RE: AI in <what?>

From: Ben Goertzel (
Date: Sun May 19 2002 - 07:41:30 MDT

> As I see it, there are four reasons an AI needs an environment:
> 1. For training the AImind to accept input.
> 2. For allowing the AImind to develop mental skills in an interactive
> setting.(action/response kind of stuff)
> 3. Possibly for keeping the AImind close to us, in it's mental landscape.
> While it may be possible to make a mind with an entirely disembodied
> intelligence, just I/O ports and internet access, such a mind may have
> problems relating to us, as physically oriented many of our
> language-objects
> are.
> 4. To allow the AImind to more effective when it begins acting in
> the real
> world. If it has to extrapolate 'everything' it'll take longer
> and be more
> error-prone.

You have left out the potential necessity of socialization for the
development of the self.

I guess it is somewhat implicit in 2-3, but I mean something a little

I mean that interacting with *other minds* is a key part of the process of
learning how to deal with *one's own mind*.

Socialization may not be the *only* path to self-understanding, but, it is
*one* path as shown by human developmental psychology, and I have an
intuitive feeling (perhaps overly anthropomorphic, hard to tell) that it is
a VERY GOOD path in an objective sense, not just for human beings.

> My basic conclusion is that the optimal tradeoff seems to be in a
> concrete
> instatiation of the AI in a virtual or sandboxed environment
> slightly lower
> in detail than our own. It seems to offer the best of all the
> options, while
> raising the complexity to a reasonable (if still ridiculous)
> level. I would
> like an AI that has a concrete concept of itself in space, and
> learns in an
> environment similar to my own. It seems that such an AI would be the most
> useful, relatable, and intelligent; given other tradeoffs.

My own intuition is that

1) Of course, a great diversity of powerful sense-inputs and actuators is a
*good thing*

2) Unlike Eliezer, I think that interacting with humans and software agents
on the Net [considered broadly, including financial datafeeds, biodatabases,
weather satellite data etc. etc., not just Web pages], will probably provide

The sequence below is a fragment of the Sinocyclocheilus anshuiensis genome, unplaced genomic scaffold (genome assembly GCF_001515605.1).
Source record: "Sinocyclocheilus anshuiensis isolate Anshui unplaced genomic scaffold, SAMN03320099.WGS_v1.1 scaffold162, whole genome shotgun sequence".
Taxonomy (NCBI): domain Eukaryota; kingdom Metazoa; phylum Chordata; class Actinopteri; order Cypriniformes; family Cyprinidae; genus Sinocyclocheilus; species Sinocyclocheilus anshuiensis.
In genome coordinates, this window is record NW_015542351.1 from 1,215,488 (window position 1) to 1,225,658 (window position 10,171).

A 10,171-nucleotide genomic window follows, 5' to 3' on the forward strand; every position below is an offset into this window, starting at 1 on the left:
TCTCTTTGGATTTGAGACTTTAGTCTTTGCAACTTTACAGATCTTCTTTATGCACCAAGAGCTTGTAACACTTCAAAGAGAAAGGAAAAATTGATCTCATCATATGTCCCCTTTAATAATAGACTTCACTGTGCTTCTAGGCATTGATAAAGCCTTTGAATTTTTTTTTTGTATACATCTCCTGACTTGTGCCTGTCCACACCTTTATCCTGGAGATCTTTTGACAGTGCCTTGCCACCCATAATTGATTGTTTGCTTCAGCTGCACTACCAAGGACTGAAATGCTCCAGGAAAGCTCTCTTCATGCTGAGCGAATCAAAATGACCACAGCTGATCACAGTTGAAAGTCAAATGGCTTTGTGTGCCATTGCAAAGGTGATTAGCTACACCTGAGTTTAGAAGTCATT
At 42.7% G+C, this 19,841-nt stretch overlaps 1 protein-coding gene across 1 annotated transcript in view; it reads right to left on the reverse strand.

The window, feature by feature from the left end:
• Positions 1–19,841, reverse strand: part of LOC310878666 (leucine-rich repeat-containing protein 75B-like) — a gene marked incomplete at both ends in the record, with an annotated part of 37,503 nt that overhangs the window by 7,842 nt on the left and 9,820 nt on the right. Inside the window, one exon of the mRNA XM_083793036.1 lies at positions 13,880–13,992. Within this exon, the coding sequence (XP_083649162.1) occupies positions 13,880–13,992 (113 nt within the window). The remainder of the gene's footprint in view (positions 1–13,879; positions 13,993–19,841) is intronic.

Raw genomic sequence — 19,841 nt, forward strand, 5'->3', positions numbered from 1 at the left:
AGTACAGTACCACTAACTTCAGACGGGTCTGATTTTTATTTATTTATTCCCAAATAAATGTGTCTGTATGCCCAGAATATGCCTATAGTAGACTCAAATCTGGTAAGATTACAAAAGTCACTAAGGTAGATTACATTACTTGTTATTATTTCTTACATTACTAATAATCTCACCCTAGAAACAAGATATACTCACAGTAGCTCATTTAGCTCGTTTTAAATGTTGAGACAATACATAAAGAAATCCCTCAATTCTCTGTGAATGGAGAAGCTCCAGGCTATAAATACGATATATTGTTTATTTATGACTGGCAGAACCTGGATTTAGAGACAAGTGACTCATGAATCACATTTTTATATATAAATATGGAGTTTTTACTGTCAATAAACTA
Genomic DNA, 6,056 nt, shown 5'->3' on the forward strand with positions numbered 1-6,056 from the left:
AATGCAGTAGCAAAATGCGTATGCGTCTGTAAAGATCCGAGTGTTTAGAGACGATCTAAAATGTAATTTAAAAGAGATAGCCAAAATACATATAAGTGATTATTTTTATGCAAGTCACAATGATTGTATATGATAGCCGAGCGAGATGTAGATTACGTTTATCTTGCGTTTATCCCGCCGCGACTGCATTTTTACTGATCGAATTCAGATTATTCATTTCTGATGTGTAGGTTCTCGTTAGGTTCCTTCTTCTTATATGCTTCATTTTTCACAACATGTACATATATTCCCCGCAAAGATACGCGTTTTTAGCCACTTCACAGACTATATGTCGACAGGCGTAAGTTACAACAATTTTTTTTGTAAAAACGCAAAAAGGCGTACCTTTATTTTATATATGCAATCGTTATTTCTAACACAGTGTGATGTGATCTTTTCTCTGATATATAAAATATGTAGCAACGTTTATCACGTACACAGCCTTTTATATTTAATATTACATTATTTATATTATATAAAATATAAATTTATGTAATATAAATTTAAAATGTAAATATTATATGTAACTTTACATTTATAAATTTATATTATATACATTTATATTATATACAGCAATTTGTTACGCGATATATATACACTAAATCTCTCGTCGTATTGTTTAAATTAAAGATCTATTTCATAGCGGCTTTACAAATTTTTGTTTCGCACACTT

an adequate environment for AGI, though it certainly won't lead to a
human-like mind

3) I think that in the early stages of an AGI project (and yes, Novamente is
*still* early-stage, because we don't have our mind-engine fully implemented
yet, not by a long shot. Webmind AI Engine was almost out of the early
stage of implementation & software testing and into the mid-stage of basic
testing and teaching, but I think it would not have passed thru the
mid-stage due to various implementation and design issues), it is best NOT
to focus on the building of elaborate perception and action systems. There
are tremendous resources devoted to this already in the academic and
business worlds: robotics, computer vision, etc. One thing the robotics
and computer vision (etc.) algorithms out there now LACK is serious feedback
from adaptive cognition. I think it makes sense to get cognition "basically
working" in a very simple perception/action environment, and then as one
enters the mid-state of seriously teaching one's AGI, THEN one works on more
serious perception & action modules, aimed at giving one's AGI a richer and
more humanlike subjective environment. Of course, it is also possible that
by this stage one has a deeper perspective on AGI, which tells one that so
much perception/action work is not so necessary ;->

Partly, one's view on this issue depends on how humanlike one wants one's
AGI to be. I am not aiming at a humanlike AGI, just a very smart one,
because I think that the latter is an easier problem. Compared to more
closely brain-inspired approaches like DGI and A2I2, my approach has less
data to use for motivation (as the human brain is only a loose inspiration
rather than a close guide), but has a lot fewer problems to solve in terms
of efficient harmonization with current hardware platforms (though these
problems are *still* very severe even for Novamente and we've put a lot of
work in on them).

-- Ben G

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